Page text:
7. Optimal heating condition of mouthguard sheet in vacuum-pressure formation: part 2 Olefin-based thermoplastic elastomer.

    PubMed

    Takahashi, Mutsumi; Koide, Kaoru

    2016-04-01

    The purposes of this study were to clarify the suitable heating conditions during vacuum-pressure formation of olefin copolymer sheets and to examine the sheet temperature at molding and the thickness of the molded mouthguard. Mouthguards were fabricated using 4.0-mm-thick olefin copolymer sheets utilizing a vacuum-pressure forming device, and then, 10 s of vacuum forming and 2 min of compression molding were applied. Three heating conditions were investigated. They were, defined by the degree of sagging observed at the center of the softened sheet (10, 15, or 20 mm lower than the clamp (H-10, H-15, or H-20, respectively)). The working model was trimmed to the height of 20 mm at the maxillary central incisor and 15 mm at the mesiobuccal cusp of the maxillary first molar. The temperature on both the directly heated and the non-heated surfaces of the mouthguard sheet was measured by the radiation thermometer for each condition. The thickness of mouthguard sheets after fabrication was determined for the incisal portion (incisal edge and labial surface) and molar portion (cusp and buccal surface), and dimensional measurements were obtained using a measuring device. Differences in the thickness due to the heating condition of the sheets were analyzed by one-way analysis of variance and Bonferroni's multiple comparison tests. The temperature difference between the heated and non-heated surfaces was highest under H-10. Sheet temperature under H-15 and H-20 was almost the same. The thickness differences were noted at incisal edge, cusp, and buccal surface, and H-15 was the greatest. This study demonstrated that heating of the sheet resulting in sag of 15 mm or more was necessary for sufficient softening of the sheet and that the mouthguard thickness decreased with increased sag. In conclusion, sag of 15 mm can be recommended as a good indicator of appropriate molding timing for this material.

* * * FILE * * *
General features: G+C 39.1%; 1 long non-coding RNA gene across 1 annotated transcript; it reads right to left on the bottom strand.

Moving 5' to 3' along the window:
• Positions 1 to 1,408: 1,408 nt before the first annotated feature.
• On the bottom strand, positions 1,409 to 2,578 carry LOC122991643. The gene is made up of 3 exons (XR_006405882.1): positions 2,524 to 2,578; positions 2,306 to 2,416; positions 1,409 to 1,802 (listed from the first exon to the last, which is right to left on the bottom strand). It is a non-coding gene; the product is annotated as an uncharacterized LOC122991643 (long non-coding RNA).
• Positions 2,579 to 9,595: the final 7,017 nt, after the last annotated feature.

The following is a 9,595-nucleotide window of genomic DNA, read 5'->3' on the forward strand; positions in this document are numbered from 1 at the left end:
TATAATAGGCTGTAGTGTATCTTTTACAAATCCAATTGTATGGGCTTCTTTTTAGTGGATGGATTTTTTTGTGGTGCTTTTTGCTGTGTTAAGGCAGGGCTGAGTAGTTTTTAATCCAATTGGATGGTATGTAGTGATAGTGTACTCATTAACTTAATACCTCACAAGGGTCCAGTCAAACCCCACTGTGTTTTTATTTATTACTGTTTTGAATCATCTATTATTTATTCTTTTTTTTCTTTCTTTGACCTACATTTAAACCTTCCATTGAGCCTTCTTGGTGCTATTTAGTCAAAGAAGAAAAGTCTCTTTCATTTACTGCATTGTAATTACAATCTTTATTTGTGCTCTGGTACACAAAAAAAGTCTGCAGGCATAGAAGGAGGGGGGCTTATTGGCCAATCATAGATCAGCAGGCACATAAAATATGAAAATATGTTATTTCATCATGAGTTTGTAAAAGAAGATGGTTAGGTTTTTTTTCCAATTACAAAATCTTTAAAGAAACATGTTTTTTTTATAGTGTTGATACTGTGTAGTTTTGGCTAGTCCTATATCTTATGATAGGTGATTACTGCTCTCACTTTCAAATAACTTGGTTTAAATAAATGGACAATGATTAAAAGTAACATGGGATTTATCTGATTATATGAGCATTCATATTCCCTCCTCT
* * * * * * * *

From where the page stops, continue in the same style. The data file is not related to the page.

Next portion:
8. Experimental Study of an Artificial Thermal Plume in the Boundary Layer. Part I: Flow Characteristics near the Heat Source.

    NASA Astrophysics Data System (ADS)

    Bénech, B.; Noilhan, J.; Druilhet, A.; Brustet, J. M.; Charpentier, C.

    1986-04-01